Saying federal safety standards are insufficient to manage the CBD industry, the U.S. Food and Drug Administration (FDA) has called on Congress to set rules for the products through legislation.
The agency said Thursday that not enough is known about CBD products to regulate them as foods or supplements under the FDA’s current structure.
“A new regulatory pathway would benefit consumers by providing safeguards and oversight to manage and minimize risks related to CBD products,” FDA Deputy Commissioner Janet Woodcock said in a statement.
Same old song
FDA has repeatedly cited studies that say CBD could harm the liver and male reproductive system, and said little is known about how it interacts with drugs, and its effects on children and pregnant women.
Hulled hemp seeds, hempseed oil, and seed-based protein powder are allowed as ingredients in human food by the FDA. But CBD, which is derived from hemp flowers, is not.
In calling for Congress to act, the agency said its existing foods and dietary supplement authorities are not able to manage many of the risks associated with CBD under rules for dietary supplements and food additives. “Given the available evidence, it is not apparent how CBD products could meet safety standards” for such products, FDA said in the statement.
The FDA underscored its position on CBD by simultaneously announcing it had denied three petitions from stakeholder groups that had asked the agency for rules that would have allowed the marketing of CBD products as dietary supplements.
Lawmakers and CBD stakeholders have repeatedly called out the FDA for its inaction on CBD. The Oversight Committee of the U.S. House of Representatives had said recently that it was preparing to investigate the agency over its regulatory jurisdiction.
Instead of supporting CBD research and making rules, the FDA has mostly cracked down on vendors with repeated waves of warning letters over the last few years.
FDA said recently that it is only months away from finalizing some recommendations for how cannabis should best be regulated, and called for a framework “that balances individuals’ desire for access to CBD products with the regulatory oversight needed to manage risks.” The agency said Thursday it will work with Congress to develop a cross-agency strategy for regulation.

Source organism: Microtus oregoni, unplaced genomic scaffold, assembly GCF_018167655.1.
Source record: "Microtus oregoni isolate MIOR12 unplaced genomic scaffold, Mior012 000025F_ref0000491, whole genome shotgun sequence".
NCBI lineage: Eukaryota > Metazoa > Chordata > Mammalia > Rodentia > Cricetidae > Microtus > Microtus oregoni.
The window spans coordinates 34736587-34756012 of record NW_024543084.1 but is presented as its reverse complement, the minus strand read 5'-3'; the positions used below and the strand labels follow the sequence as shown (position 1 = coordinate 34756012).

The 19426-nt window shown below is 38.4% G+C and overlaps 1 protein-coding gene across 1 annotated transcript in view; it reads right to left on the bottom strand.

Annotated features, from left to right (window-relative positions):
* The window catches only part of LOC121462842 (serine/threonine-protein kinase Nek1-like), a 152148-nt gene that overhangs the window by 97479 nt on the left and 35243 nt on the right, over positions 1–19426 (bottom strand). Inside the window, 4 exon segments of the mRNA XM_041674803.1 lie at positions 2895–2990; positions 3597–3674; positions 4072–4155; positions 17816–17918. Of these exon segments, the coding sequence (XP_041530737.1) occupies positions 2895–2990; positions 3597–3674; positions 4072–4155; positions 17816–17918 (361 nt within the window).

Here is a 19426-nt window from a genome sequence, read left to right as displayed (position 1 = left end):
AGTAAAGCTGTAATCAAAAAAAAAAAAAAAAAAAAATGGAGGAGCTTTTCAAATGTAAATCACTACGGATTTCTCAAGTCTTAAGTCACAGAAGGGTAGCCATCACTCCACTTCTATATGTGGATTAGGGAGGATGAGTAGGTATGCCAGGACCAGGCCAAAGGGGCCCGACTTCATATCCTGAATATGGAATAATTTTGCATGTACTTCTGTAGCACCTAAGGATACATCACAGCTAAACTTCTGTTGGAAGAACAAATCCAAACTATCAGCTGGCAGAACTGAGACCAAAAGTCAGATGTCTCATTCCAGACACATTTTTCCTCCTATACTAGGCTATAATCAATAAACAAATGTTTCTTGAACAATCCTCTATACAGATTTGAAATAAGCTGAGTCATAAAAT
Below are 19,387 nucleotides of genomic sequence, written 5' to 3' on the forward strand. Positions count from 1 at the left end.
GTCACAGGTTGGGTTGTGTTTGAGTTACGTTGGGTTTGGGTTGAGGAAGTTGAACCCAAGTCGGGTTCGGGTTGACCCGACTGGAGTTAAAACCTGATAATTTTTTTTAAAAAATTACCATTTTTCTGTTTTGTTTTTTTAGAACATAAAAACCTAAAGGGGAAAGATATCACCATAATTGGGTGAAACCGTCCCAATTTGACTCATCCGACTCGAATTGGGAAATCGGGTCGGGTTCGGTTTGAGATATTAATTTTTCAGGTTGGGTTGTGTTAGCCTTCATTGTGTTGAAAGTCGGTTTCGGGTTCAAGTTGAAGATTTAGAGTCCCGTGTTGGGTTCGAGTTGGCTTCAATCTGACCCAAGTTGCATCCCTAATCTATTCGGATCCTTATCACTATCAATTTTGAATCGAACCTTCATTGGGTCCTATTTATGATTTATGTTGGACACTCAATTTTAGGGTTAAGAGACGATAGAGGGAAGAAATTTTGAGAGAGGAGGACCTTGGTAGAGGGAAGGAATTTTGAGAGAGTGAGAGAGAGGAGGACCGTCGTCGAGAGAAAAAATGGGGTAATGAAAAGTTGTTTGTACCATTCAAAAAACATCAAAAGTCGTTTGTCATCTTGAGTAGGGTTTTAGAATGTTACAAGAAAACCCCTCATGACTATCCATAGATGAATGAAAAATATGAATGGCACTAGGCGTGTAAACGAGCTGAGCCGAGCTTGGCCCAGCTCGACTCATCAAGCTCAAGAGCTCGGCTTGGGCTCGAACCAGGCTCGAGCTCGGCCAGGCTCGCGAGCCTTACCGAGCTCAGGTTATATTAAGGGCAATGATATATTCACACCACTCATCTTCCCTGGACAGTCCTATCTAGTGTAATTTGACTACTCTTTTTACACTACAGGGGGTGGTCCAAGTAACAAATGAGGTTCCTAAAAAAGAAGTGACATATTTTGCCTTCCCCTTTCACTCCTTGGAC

The lack of rules for CBD, long-awaited by stakeholders, is a factor in stalled investment in the sector, which at any rate is massively downsized as a result of a crash that has lingered for more than two years. Interest in the sector could be revived if federal rules allow hemp-derived cannabinoids to be treated as food or supplements instead of drugs.
Critics were swift to respond to the FDA’s announcement.
“Contrary to the FDA’s continued assertions regarding the safety of CBD, there is clear, established evidence of safety over the years,” said Jonathan Miller, general counsel at the U.S. Hemp Roundtable. “CBD products have been sold at retail for nearly a decade with no significant safety issues.”
Miller argued that existing dietary supplement and food pathways and regulations covering the manufacturing, labeling, and marketing of products are sufficient for CBD.
“We are going on five years with no regulation being blamed on concerns for health implications and we need those investments to support research that showcases the benefits and effectiveness of CBD use – and helps develop dosage guidelines based on those concerns,” Chase Terwilliger, CEO of Balanced Health Botanicals, told FOX Business.
Steve Mister of the Council for Responsible Nutrition, one of three petitioners which had asked FDA to allow the marketing of CBD products as dietary supplements,” told the Washington Post that the agency is “kicking the can down the road while ignoring the realities of the marketplace” by turning to Congress for a resolution.
“FDA has repeatedly disregarded evidence demonstrating safety that is relevant to CBD at the levels commonly used in supplements,” Mister said, claiming the agency’s concerns about CBD are based, wrongly, on indicators related only to high dosage CBD products, such as Epidiolex, a prescription drug that is the only cannabis-based product the FDA has approved.
Congress has already been looking at CBD, having drafted legislation in 2021 that would have ensured that hemp-derived CBD and other non-intoxicating hemp ingredients could be marketed as dietary supplements. “The Hemp and Hemp-Derived CBD Consumer Protection and Market Stabilization Act of 2021,” which also would have required CBD products and hemp extract manufacturers to comply with existing safety rules for dietary supplements, appears to have died in a House committee early this month.
CBD could be dealt with in the 2023 Farm Bill which will be negotiated this year. Stakeholders have urged lawmakers to incorporate language into the Farm Bill that would designate CBD and other non-intoxicating cannabinoids as dietary supplements.